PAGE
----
The history of the Dutch Oliebol
The ‘Oliebol’ finds its origin in the late 17th century and were mostly made in The Netherlands. Oliebollen are deep fried dough balls served hot and liberally sprinkled with powdered sugar. As they are deep fried in oil, they are literally oil-balls. In English they are more commonly known as Dutch doughnuts/dumplings or Dutchies.
Oliebollen are a variety of dumpling made by using an ice cream scoop or two spoons to scoop a certain amount of dough and dropping the dough into a deep fryer filled with hot oil. In this way, a sphere-shaped oliebol emerges. The dough used for the Oliebol can be plain, but more often is contains, sultanas, currants, raisins and succade (candied fruit).
The topping of powdered sugar is giving the oliebol its great looks and the combination of tastes is loved by the most kids and adults, especially when it’s eaten warm.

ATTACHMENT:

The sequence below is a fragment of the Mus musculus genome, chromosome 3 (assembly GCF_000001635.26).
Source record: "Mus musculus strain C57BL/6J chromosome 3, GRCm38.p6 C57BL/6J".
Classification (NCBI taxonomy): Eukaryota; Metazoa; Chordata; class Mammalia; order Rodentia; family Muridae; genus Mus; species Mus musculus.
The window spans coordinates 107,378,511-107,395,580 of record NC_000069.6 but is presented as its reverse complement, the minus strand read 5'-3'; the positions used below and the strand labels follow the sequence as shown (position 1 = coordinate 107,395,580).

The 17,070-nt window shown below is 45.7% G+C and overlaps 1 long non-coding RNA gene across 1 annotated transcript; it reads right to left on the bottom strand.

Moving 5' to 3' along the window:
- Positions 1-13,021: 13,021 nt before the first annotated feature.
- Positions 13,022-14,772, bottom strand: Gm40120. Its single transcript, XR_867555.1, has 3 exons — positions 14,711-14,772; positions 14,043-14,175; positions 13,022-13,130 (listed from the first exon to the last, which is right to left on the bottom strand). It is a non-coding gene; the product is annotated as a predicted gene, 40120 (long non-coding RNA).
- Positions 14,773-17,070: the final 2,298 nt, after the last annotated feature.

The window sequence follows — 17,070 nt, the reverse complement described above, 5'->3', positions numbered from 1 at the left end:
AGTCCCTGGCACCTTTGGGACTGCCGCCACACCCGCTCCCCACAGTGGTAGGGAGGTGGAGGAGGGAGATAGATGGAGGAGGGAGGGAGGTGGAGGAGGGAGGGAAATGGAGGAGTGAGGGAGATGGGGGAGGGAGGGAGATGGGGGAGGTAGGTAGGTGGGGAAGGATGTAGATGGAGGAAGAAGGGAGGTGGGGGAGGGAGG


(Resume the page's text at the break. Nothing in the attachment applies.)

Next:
The Germanic tribes in the Netherlands have first been eating the Oliebol during the Yule, the period between December 26 and January 6. Currently they are traditionally eaten on New Year's Eve and they are sold in the street at stalls around funfair parks, festivals and festivities around the year.
To share this tradition in Malaysia, TWS will make these famous Oliebollen on 25 December and the 1st day of the new year and share them with all patrons in our TWS restaurants in Malaysia!